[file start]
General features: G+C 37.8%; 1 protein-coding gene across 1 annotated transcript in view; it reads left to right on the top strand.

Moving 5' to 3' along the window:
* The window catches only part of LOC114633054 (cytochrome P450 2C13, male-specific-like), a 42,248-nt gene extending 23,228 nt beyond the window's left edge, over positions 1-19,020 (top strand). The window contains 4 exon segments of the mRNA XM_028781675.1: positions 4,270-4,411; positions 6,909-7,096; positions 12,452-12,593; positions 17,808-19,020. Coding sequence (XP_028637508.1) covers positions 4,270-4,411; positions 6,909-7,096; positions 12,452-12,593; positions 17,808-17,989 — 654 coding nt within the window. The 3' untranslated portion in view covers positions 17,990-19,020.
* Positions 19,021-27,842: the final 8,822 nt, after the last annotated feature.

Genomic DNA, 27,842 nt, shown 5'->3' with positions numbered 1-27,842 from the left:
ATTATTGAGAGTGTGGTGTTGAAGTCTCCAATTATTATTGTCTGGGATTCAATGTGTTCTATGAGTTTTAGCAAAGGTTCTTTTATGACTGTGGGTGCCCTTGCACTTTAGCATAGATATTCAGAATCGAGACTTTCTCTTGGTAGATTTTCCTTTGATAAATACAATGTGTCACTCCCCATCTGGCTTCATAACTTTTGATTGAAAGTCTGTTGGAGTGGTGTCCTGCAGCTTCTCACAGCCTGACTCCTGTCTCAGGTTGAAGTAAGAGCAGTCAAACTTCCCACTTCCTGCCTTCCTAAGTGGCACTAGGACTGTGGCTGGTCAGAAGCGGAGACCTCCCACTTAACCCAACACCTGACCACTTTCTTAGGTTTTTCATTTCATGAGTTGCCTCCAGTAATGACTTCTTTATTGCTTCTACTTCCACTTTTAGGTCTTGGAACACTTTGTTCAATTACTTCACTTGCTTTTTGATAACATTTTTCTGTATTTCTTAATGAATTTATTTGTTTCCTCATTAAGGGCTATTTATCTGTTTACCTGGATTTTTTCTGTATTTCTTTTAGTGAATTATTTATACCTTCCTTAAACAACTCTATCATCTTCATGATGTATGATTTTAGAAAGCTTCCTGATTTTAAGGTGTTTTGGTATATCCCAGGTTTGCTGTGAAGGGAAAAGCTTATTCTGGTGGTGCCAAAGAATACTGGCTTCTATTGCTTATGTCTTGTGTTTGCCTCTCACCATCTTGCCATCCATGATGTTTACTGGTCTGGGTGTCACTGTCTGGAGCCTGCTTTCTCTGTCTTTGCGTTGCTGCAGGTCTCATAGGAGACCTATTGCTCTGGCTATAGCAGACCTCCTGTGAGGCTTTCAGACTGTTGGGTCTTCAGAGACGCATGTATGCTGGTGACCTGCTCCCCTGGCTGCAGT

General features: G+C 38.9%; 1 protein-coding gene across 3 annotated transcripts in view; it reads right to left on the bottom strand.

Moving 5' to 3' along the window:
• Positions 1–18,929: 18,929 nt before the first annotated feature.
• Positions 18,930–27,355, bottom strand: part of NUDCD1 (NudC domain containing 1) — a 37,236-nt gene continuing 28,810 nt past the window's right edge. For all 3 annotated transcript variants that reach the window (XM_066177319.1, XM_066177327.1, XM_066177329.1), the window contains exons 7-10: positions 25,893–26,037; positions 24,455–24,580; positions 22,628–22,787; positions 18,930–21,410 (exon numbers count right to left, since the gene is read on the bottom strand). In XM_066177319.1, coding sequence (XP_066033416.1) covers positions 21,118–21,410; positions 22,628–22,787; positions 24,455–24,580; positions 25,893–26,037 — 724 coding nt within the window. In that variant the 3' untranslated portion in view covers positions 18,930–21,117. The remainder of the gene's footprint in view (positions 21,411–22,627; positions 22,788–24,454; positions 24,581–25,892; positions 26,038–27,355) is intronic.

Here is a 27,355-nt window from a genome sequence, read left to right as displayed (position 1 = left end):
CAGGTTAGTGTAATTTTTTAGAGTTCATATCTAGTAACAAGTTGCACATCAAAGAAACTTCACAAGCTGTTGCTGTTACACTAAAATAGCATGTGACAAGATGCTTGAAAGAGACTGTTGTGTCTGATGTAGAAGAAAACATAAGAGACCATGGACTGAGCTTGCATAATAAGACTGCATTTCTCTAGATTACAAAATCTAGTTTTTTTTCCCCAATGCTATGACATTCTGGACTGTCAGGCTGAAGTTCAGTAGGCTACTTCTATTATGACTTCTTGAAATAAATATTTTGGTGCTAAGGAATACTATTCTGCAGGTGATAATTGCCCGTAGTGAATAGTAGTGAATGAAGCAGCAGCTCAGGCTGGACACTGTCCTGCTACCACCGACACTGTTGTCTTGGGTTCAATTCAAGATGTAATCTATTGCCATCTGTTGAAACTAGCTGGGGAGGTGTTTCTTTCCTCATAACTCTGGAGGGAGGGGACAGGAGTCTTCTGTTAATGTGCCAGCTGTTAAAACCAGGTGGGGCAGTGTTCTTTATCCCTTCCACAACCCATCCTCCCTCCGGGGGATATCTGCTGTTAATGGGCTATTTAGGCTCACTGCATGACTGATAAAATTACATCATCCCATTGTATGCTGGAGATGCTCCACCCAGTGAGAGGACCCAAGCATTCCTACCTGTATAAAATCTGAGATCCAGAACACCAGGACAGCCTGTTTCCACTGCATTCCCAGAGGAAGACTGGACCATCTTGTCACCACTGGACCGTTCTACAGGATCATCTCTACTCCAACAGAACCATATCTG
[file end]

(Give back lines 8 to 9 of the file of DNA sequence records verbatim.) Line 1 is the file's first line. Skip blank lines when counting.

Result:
Moving 5' to 3' along the window:
• Positions 1–18,929: 18,929 nt before the first annotated feature.